The enrichment for GPI-anchored proteins from the outer surface of live adult worms was achieved through an enzymatic shaving procedure using the Pi-PLC enzyme. The efficiency of this enzymatic treatment was confirmed by checking the presence of two major GPI-anchored proteins known to be present on the outer surface of the tegument, Sm200 and Sm29. By western blot analysis using mouse polyclonal antibodies raised against Sm200 and Sm29, we demonstrated the presence of two bands around 200 kDa (Figure 1(a)) which correspond to the profile expected for the protein Sm200 as earlier shown [12]. The presence of Sm29 in the GPI-anchored protein samples was indicated by two bands, one with 26 kDa and another with 55 kDa, the size expected for the native Sm29 in SDS-PAGE and its dimerized form, respectively (Figure 1(b)). One band of around 18 kDa confirms the size of a recombinant rSm29 used here as a control (Figure 1(b)).

3.2. Antibody Profile Following Mouse Immunization

The levels of specific antibodies generated against the purified GPI-anchored proteins were determined by ELISA in the sera from ten vaccinated mice of each experimental group. After the third immunization, the titer of specific anti-GPI-anchored proteins IgG antibodies started to increase and was sustained up to day 90 (Figure 2(a)). A similar profile was observed for the levels of the IgG1 subclass, which showed a noticeable increase after the third immunization. The increase of IgG1 titer in the sera of immunized mice was evident up to day 90 (Figure 2(b)). Moreover, there was no increase in the levels of the IgG2a subclass compared to the unvaccinated group throughout the period evaluated in the experiments (data not shown).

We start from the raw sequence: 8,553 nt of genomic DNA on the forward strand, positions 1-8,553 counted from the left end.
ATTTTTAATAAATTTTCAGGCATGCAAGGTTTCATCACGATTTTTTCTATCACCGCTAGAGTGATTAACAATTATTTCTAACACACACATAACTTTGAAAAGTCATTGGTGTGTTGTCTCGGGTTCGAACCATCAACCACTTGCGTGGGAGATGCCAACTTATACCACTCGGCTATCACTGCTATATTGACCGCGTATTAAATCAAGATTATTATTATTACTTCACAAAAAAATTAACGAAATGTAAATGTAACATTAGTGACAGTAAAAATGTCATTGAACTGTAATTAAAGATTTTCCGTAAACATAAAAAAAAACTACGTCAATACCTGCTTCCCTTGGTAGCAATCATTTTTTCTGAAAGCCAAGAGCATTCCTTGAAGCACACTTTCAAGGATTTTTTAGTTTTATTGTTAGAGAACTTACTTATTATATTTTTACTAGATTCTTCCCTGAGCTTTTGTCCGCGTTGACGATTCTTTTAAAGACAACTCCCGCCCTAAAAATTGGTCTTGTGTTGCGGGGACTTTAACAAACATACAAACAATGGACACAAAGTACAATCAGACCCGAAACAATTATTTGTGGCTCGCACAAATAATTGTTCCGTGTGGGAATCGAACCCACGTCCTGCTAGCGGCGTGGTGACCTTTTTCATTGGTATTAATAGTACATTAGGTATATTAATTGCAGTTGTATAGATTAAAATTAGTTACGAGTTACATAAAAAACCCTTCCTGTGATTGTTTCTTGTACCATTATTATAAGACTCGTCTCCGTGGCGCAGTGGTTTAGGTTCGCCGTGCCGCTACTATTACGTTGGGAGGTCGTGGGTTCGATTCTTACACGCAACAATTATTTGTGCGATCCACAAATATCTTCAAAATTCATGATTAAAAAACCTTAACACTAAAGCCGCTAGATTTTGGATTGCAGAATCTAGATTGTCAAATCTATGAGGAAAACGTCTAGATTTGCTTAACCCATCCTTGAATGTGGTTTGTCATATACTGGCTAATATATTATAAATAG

The levels of specific IgG, IgG1, IgG2a, and IgE antibodies against the proteins Sm200 and Sm29 were evaluated in the sera of mice vaccinated with GPI-anchored proteins compared to the control group. Specific anti-Sm200/Sm29 IgG, IgG1, and IgE antibodies were detected after the third immunization and significant increase was observed after 45 days postimmunization (Figure 3). The levels of specific IgG2a in the vaccinated group were significantly increased at 45, 60, and 90 days compared to control group. However, the levels of anti-Sm200/Sm29 IgG2a were not that high compared to nonvaccinated animals.

We also performed the measured of specific antibodies for each of this proteins individually (data not shown). We concluded that the elevated levels of IgG1 and IgE observed in Figure 3 were mostly due to Sm200 and not Sm29.